In 2 Timothy 3:16, we see vividly that the Bible is the source of truth authored by God with a clear link between Old Testament and New Testament, like a state High way leading to an Interstate High way (John 20: 8-11). Genesis Chapter 1 is not a myth or an Allegory but it is the most authentic history report on creation. Jesus, Son of God, when he was in the earth in flesh referred to the facts of creation (Mathew 9: 4-5). But Collins book and the doctrine of theistic evolution undermines the Biblical truth of creation. Evolution knows no sin as in the Biblical sense of missing one’s purpose in relation to God.
Incarnation of God through His Son Jesus is the most significant teaching of the Bible that states: “The Word was made flesh and dwelt among us (John 1; 14 and Phillipians 2: 5-7). Theistic evolution does not acknowledge Adam as the first man, nor that Adam was created directly from the dust of the ground by God (Genesis 2:17). Theistic evolutionists regard the creation account as being merely a mythical tale, albeit with some spiritual significance. We now know that theistic evolutionary theory mythologizes Adam and therefore undermines the Biblical basis of Jesus’ work of redemption. Galatians 4:4 points out that the most outstanding event in the history of the world as narrated as follows: “When the fullness of the tome was come, God sent forth His Son” and this happened 2014 years ago. In Genesis 1 we see that God crated the earth first and on the fourth day God added the moon, the solar system, our galaxy and all the star systems. Evidently this sequence conflicts with all ideas of cosmic evolution (big bang cosmology), as supported by Francis Collins (2006) in his book on ‘Language of God.” Theistic evolution ignores the Biblical narration of creation and created order and replaces the Biblical truth with evolutionary notions and hence, contradicts and opposes God’s omnipotent act of Creation.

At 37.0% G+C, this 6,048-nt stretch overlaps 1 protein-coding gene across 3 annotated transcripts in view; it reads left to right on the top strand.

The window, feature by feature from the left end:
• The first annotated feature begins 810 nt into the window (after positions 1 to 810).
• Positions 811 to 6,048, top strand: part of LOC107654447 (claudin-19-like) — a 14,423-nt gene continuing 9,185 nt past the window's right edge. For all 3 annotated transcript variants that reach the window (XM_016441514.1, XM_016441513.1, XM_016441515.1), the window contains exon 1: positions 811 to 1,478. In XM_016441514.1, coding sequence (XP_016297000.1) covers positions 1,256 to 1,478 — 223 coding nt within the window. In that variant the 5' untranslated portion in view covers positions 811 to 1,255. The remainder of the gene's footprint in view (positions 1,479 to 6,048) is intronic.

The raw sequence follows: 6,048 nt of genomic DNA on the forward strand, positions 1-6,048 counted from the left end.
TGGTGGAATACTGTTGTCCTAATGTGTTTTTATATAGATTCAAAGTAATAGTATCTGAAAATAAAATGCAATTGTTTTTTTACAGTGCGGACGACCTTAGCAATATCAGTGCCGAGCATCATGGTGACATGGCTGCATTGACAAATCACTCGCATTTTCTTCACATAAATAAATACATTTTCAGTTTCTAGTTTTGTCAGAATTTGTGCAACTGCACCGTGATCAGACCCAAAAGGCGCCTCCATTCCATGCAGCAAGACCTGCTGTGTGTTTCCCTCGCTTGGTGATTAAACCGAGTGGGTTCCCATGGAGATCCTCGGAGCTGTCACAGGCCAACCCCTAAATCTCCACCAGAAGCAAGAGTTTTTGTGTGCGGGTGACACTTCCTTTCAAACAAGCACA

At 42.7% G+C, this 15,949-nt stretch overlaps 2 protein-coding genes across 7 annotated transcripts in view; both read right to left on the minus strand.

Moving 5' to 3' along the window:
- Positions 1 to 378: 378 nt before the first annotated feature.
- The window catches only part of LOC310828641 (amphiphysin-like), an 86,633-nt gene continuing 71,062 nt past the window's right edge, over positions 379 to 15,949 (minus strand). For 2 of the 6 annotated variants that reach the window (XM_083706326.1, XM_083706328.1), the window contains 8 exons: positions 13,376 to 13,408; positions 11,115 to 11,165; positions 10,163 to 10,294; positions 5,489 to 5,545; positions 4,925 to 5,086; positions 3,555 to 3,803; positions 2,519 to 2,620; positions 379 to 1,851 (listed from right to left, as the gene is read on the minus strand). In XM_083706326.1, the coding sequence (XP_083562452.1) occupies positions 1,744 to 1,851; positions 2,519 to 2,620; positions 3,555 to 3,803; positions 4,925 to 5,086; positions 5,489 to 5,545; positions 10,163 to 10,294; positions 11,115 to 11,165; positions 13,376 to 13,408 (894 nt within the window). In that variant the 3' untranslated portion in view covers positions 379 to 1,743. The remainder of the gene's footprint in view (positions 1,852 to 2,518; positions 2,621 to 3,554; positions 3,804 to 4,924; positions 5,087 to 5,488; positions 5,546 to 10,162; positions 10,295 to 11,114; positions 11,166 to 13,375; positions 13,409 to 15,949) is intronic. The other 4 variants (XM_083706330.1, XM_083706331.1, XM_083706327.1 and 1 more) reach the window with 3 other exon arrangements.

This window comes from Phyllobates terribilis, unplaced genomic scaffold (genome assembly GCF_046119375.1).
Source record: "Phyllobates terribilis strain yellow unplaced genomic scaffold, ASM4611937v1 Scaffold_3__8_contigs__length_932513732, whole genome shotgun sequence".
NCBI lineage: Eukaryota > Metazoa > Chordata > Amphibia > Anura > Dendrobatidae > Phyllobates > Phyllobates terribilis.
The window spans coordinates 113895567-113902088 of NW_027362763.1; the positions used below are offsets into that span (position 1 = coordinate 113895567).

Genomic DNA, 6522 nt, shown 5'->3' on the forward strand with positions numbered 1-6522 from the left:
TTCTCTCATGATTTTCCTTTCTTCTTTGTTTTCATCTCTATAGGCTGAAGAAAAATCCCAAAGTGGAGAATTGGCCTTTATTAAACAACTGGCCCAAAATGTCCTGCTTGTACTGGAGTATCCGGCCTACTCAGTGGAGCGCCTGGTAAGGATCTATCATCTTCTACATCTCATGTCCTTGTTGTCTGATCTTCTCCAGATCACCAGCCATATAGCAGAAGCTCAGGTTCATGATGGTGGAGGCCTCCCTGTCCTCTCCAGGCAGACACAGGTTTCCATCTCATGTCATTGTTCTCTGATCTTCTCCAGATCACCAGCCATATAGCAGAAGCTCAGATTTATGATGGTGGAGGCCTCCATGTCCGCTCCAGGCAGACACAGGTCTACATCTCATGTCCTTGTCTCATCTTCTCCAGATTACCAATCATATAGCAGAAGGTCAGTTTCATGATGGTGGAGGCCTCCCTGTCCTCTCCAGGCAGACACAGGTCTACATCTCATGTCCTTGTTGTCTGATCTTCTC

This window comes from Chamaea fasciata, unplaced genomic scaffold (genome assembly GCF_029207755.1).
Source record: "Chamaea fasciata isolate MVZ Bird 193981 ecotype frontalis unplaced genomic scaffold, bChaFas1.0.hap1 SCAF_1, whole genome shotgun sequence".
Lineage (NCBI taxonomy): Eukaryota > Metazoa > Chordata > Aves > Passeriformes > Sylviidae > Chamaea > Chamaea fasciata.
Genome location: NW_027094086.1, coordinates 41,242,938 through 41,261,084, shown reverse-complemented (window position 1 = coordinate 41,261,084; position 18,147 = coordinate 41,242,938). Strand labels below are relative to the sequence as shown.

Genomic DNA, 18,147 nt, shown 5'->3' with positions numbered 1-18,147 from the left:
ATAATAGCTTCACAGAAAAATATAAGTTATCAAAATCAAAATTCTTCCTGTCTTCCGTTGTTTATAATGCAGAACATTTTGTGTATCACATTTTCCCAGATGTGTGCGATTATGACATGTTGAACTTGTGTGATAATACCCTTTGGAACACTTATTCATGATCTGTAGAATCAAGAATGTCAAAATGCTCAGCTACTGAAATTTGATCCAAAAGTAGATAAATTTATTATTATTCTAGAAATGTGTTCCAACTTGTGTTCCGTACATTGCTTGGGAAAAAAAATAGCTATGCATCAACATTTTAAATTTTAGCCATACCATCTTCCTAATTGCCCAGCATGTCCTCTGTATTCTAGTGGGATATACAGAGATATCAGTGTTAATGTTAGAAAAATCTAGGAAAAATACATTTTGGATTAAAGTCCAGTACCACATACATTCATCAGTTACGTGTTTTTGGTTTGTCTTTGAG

I have taken many of the conceptual disaggrements to theistic evolution, as earlier presented in a coherent fashion in Chapter 8 “The Consequences of Theistic evolution by Dr. Werner Gift in his book “Did God use Evolution” (Chritliche Literatur-Verbeitlung V. Postfach, Bielefeld, Germany.
Collins, F. 2006. The Language of God: A Scientist Presents Evidence of Belief. Free Press, A Division of Simon & Schuster, New York, N.Y.
Lamoureaux, D. O. 2009. I love Jesus and I accept evolution. Wipf and Stock, Eugene, Oregon.
George, R. Y., 2013. Old Earth Creationism: Evidence for Evolution of Isopod Crustacea In The Oceans, with Discovery of Eocene Valviferan Isopod from Oregon and Rejection of Young earth Creationism on Scientific basis. Theoecology Journal Vol II No 2: 1- 64 (December 2013).
George, R. Y., 2014.Did man evolve from chimpanzee or God created Adam and Eve. Theoecology Journal Vol III No. 1: 1- 58 (Summer Issue, 2014).
Pember, G. H. 1876. Earth’s Earliest Ages and Their Connectiuons with Modern Spiritualism and Theosophy. Hoddler and Stroughton, London.
Styron, C. 2014. Book Review: “Language of God” (2006). Theoecology Journal Vol. III No 1: 1 – 4. (Summer Issue, 2014).